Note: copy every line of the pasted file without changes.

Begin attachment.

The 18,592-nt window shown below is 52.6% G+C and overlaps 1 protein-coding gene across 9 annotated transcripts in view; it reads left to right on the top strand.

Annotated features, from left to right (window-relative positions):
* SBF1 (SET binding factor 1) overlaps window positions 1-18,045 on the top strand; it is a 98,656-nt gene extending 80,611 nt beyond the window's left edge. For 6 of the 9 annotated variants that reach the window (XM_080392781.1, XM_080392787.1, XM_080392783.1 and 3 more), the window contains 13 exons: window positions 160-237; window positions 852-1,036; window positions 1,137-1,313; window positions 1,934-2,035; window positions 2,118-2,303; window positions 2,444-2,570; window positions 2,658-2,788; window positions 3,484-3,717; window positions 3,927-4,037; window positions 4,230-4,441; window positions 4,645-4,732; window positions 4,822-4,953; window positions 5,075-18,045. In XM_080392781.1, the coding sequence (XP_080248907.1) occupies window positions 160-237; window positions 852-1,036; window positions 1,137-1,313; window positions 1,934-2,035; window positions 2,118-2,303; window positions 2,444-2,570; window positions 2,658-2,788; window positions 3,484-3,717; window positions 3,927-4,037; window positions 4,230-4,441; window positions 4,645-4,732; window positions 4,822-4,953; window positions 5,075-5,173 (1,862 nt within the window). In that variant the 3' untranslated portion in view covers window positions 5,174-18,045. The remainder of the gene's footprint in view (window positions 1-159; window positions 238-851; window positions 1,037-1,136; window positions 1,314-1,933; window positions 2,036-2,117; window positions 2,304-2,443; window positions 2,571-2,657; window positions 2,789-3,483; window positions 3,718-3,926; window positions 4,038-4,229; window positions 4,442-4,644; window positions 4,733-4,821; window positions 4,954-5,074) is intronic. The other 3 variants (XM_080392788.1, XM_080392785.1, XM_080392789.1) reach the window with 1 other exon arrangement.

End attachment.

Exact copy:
The 18,592-nt window shown below is 52.6% G+C and overlaps 1 protein-coding gene across 9 annotated transcripts in view; it reads left to right on the top strand.

Annotated features, from left to right (window-relative positions):
* SBF1 (SET binding factor 1) overlaps window positions 1-18,045 on the top strand; it is a 98,656-nt gene extending 80,611 nt beyond the window's left edge. For 6 of the 9 annotated variants that reach the window (XM_080392781.1, XM_080392787.1, XM_080392783.1 and 3 more), the window contains 13 exons: window positions 160-237; window positions 852-1,036; window positions 1,137-1,313; window positions 1,934-2,035; window positions 2,118-2,303; window positions 2,444-2,570; window positions 2,658-2,788; window positions 3,484-3,717; window positions 3,927-4,037; window positions 4,230-4,441; window positions 4,645-4,732; window positions 4,822-4,953; window positions 5,075-18,045. In XM_080392781.1, the coding sequence (XP_080248907.1) occupies window positions 160-237; window positions 852-1,036; window positions 1,137-1,313; window positions 1,934-2,035; window positions 2,118-2,303; window positions 2,444-2,570; window positions 2,658-2,788; window positions 3,484-3,717; window positions 3,927-4,037; window positions 4,230-4,441; window positions 4,645-4,732; window positions 4,822-4,953; window positions 5,075-5,173 (1,862 nt within the window). In that variant the 3' untranslated portion in view covers window positions 5,174-18,045. The remainder of the gene's footprint in view (window positions 1-159; window positions 238-851; window positions 1,037-1,136; window positions 1,314-1,933; window positions 2,036-2,117; window positions 2,304-2,443; window positions 2,571-2,657; window positions 2,789-3,483; window positions 3,718-3,926; window positions 4,038-4,229; window positions 4,442-4,644; window positions 4,733-4,821; window positions 4,954-5,074) is intronic. The other 3 variants (XM_080392788.1, XM_080392785.1, XM_080392789.1) reach the window with 1 other exon arrangement.